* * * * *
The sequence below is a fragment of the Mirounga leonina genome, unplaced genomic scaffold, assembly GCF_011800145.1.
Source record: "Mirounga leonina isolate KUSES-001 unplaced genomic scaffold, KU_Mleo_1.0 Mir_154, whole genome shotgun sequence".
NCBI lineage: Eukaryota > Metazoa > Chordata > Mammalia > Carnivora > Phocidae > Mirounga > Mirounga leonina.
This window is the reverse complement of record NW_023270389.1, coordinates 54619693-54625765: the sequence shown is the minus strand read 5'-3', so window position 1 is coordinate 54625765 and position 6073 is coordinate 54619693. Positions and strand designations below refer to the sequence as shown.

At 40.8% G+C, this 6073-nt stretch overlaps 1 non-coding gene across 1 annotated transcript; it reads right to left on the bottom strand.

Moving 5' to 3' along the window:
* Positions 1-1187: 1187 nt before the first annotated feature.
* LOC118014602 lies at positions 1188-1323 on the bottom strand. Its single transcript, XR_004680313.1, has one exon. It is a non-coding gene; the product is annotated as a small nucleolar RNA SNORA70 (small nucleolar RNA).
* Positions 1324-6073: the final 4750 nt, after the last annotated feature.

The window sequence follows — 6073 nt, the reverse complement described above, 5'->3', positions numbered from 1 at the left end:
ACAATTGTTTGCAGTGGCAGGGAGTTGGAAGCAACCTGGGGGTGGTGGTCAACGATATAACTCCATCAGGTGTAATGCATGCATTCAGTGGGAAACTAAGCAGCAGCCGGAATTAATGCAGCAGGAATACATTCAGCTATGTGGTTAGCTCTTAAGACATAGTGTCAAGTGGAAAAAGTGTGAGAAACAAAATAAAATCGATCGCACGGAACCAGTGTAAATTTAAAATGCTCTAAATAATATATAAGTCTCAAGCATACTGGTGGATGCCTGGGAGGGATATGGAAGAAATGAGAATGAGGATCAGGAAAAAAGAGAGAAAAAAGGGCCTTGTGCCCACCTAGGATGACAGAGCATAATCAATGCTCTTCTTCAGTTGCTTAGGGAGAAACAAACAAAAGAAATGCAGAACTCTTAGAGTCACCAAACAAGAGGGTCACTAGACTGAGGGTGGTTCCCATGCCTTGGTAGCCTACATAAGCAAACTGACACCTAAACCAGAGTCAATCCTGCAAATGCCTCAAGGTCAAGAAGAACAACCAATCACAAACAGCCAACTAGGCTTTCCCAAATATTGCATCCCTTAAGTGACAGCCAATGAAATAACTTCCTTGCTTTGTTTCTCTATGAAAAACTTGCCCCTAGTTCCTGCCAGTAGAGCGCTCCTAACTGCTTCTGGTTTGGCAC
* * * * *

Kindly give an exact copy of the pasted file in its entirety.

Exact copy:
The sequence below is a fragment of the Mirounga leonina genome, unplaced genomic scaffold, assembly GCF_011800145.1.
Source record: "Mirounga leonina isolate KUSES-001 unplaced genomic scaffold, KU_Mleo_1.0 Mir_154, whole genome shotgun sequence".
NCBI lineage: Eukaryota > Metazoa > Chordata > Mammalia > Carnivora > Phocidae > Mirounga > Mirounga leonina.
This window is the reverse complement of record NW_023270389.1, coordinates 54619693-54625765: the sequence shown is the minus strand read 5'-3', so window position 1 is coordinate 54625765 and position 6073 is coordinate 54619693. Positions and strand designations below refer to the sequence as shown.

At 40.8% G+C, this 6073-nt stretch overlaps 1 non-coding gene across 1 annotated transcript; it reads right to left on the bottom strand.

Moving 5' to 3' along the window:
* Positions 1-1187: 1187 nt before the first annotated feature.
* LOC118014602 lies at positions 1188-1323 on the bottom strand. Its single transcript, XR_004680313.1, has one exon. It is a non-coding gene; the product is annotated as a small nucleolar RNA SNORA70 (small nucleolar RNA).
* Positions 1324-6073: the final 4750 nt, after the last annotated feature.

The window sequence follows — 6073 nt, the reverse complement described above, 5'->3', positions numbered from 1 at the left end:
ACAATTGTTTGCAGTGGCAGGGAGTTGGAAGCAACCTGGGGGTGGTGGTCAACGATATAACTCCATCAGGTGTAATGCATGCATTCAGTGGGAAACTAAGCAGCAGCCGGAATTAATGCAGCAGGAATACATTCAGCTATGTGGTTAGCTCTTAAGACATAGTGTCAAGTGGAAAAAGTGTGAGAAACAAAATAAAATCGATCGCACGGAACCAGTGTAAATTTAAAATGCTCTAAATAATATATAAGTCTCAAGCATACTGGTGGATGCCTGGGAGGGATATGGAAGAAATGAGAATGAGGATCAGGAAAAAAGAGAGAAAAAAGGGCCTTGTGCCCACCTAGGATGACAGAGCATAATCAATGCTCTTCTTCAGTTGCTTAGGGAGAAACAAACAAAAGAAATGCAGAACTCTTAGAGTCACCAAACAAGAGGGTCACTAGACTGAGGGTGGTTCCCATGCCTTGGTAGCCTACATAAGCAAACTGACACCTAAACCAGAGTCAATCCTGCAAATGCCTCAAGGTCAAGAAGAACAACCAATCACAAACAGCCAACTAGGCTTTCCCAAATATTGCATCCCTTAAGTGACAGCCAATGAAATAACTTCCTTGCTTTGTTTCTCTATGAAAAACTTGCCCCTAGTTCCTGCCAGTAGAGCGCTCCTAACTGCTTCTGGTTTGGCAC